Low oil prices: High time for a transformation in lending
In August 2005 the price of crude oil was around $80 a barrel. By June 2008 it was over $150, and barring a short period in 2009, it traded consistently above $80 for nearly a decade. In 2014, who would have predicted that it would crash to below $30 and settle around $50? So, is $50 the new normal? Opinions vary but no one can be certain. What is certain is that the downward swing in oil prices has had positive effects for oil importing countries but massive negative impacts on oil exporting countries.
An article in ‘The Economist’, discusses the implications of lower crude prices on banks in countries which are heavily dependent on revenue from oil exports to balance national budgets. While countries with substantial foreign currency reserves such as Saudi Arabia, Kuwait, UAE and Russia have been able to withstand the impact by dipping into their reserves, others such as Iran, Venezuela, Iraq, Nigeria, Mexico and Columbia have been less fortunate. In fact, they may have to raise rates, tighten monetary policy and devaluate their currencies. This could lead to situations similar to that in Nigeria, where the devaluation of the Naira has adversely affected Nigerian banks’ creditworthiness or situations such as Azerbaijan, where banks’ liabilities shot up tremendously relative to their assets. Regardless of which scenario plays out, low oil prices will have a long lasting effect on oil producers’ economies and the way banks go about their core business of lending.
The implications for lending are tremendous. As liquidity tightens, banks need to explore new ways to increase revenue and reduce their costs. Reducing customer churn and trying to increase the banks’ share of wallet would also be very high on the agenda. A possible slowdown in regional economic activity could translate into increasing levels of non-performing loans (NPLs). Hence, the focus would shift to not only reducing NPLs but also making more informed, real-time credit decisions. As a result of the squeeze on incomes, countries in the Middle East and Africa are drawing down reserves and taking on debt on the one hand, while imposing spending cuts on the other. Banks will also have to change their way of approaching business. The way ahead looks challenging and the ability to navigate successfully would require equipping the organization with the right tools and processes.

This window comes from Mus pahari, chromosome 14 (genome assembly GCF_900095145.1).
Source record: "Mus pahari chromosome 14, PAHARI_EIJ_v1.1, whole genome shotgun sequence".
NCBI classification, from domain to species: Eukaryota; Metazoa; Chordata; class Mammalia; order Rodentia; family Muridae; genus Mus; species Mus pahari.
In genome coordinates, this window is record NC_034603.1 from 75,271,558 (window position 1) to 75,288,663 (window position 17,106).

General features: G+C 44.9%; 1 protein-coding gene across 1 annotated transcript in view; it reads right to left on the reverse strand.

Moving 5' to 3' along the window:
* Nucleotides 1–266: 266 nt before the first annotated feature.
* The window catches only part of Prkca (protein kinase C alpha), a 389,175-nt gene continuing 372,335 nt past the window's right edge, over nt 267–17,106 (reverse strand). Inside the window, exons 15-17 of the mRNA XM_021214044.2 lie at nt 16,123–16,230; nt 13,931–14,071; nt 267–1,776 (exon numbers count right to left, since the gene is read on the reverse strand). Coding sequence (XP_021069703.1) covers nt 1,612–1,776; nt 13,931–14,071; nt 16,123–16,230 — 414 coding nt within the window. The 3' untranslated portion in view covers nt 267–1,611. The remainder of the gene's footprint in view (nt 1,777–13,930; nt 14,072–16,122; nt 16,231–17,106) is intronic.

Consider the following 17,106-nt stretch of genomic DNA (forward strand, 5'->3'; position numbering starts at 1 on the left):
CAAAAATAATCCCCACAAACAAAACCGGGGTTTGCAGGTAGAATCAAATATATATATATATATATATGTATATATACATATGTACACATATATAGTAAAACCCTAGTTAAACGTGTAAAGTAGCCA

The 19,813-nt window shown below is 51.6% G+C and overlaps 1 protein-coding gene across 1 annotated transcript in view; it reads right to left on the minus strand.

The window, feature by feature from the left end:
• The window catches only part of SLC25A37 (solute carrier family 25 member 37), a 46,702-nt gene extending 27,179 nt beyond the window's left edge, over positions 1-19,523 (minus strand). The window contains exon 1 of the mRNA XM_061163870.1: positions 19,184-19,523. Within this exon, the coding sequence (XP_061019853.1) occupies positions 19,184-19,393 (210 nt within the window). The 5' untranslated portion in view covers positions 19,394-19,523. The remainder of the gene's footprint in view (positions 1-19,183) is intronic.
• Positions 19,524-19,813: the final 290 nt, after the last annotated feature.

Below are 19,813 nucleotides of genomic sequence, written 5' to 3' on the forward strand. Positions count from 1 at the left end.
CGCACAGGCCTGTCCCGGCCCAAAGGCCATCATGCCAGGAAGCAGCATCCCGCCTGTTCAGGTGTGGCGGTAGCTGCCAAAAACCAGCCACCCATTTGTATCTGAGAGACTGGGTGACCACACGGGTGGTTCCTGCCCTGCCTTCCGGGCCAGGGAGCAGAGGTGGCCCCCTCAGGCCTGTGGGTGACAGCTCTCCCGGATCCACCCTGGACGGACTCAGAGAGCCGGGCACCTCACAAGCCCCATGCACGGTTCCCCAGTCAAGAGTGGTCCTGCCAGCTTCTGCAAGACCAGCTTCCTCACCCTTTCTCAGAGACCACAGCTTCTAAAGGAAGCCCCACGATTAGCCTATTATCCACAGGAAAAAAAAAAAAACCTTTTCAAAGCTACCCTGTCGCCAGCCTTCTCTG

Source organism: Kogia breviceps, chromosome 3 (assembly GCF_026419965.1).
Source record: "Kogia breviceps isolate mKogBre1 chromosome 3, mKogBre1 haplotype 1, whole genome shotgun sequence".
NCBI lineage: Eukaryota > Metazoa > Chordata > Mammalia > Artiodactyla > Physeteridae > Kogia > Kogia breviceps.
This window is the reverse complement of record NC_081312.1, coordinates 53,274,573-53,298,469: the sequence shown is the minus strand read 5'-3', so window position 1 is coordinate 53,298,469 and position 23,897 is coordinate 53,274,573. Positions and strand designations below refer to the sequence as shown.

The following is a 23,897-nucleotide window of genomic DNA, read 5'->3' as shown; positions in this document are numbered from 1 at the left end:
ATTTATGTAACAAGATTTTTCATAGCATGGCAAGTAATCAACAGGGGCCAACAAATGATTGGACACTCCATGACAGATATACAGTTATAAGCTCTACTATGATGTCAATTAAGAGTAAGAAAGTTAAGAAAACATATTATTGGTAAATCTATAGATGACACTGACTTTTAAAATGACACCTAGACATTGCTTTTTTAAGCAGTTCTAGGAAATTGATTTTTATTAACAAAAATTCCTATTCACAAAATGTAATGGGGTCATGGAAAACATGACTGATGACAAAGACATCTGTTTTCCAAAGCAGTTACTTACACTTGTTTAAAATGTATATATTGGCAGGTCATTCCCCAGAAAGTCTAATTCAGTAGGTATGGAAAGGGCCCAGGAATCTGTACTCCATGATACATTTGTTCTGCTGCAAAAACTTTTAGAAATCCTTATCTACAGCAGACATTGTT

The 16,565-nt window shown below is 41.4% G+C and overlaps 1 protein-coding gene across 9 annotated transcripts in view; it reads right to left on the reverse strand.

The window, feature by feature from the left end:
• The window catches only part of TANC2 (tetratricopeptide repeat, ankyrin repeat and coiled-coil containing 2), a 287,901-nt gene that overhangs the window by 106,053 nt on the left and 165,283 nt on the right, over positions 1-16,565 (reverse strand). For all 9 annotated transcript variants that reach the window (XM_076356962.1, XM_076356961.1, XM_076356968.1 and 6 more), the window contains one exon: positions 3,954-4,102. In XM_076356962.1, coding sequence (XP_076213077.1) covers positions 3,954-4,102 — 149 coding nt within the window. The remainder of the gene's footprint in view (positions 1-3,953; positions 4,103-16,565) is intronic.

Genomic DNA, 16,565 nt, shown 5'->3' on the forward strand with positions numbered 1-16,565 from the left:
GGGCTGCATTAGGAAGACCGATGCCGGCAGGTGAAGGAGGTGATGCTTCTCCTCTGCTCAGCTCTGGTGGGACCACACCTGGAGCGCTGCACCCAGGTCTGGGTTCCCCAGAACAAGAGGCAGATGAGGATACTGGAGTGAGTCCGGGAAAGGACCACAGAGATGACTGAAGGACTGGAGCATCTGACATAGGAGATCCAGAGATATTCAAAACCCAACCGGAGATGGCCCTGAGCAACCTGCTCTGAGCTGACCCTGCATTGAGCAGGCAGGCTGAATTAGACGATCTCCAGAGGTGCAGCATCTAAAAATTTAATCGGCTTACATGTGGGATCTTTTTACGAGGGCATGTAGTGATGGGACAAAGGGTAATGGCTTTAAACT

However while these scenarios may be new to these countries, they are certainly not unprecedented and maybe we could learn from others’ experiences. The obvious question that comes to mind is, ‘How can banks make the best use of the resources they already have?’ The situation should be looked upon as an opportunity to step back, ask strategic questions, analyze the options and pick the best moves forward. Is this the right moment to consider digitization? Would a completely automated, paperless organization enhance productivity and reduce costs? How about moving a significant number of transactions across the customer lifecycle to lower cost channels such as mobile? Why not use predictive analytics to make better credit decisions faster? What if there was a way to improve collections by analysing customer behaviour in advance and reduce delinquencies?
Well, the answers will definitely vary depending on how effectively the banks are able to realize the huge value that can be unlocked with each of these steps. Transformation in itself is a big word, but the right step, even a small one, taken at the right time can be a huge enabler; a case in point being the rise of FinTech companies. While it is true that they had the advantage of starting with a clean slate, without the baggage of legacy systems and cumbersome processes, their success in creating their own niches in a highly competitive and crowded space cannot be easily denied. FinTech companies have created new segments like P2P lending, Crowd funding, Crypto-currency and Blockchain but many have just leveraged technology and innovative thinking to bridge the gap between customer expectations and existing banking services. The banks can definitely adopt some of the successful approaches used by FinTechs. My earlier post, talks about FinTech’s focus on customer centricity which could be an improvement area for the banks.
So how can technology help the banks that are ready to make the move? Right from the beginning, from identifying the most suitable target segment and creating tailored products to quickly launching new offerings in the market, advanced technology can make a big difference. It is imperative for every forward looking organization to embark on the digitization journey in lending and reduce their dependency on outdated systems. The ability to make credit decisions with comprehensive data inputs and without dependency on a person’s judgement is fast becoming table-stakes. Customers are now getting used to faster, digitized processes and real time access to information at their fingertips. Not only can the use of analytics across the loan lifecycle improve accuracy in new business growth, but it can also ensure better return on investments intended for profit maximization.
While the current business environment may be volatile and the going may be tough, it is also an ideal time to dig deeper and get ready for the next phase. A number of banks, especially in the most affected countries have already started re-aligning their operations to address the changing circumstances. Technology can definitely help but it is important for the banks to decide to take the next step forward in their transformation journey.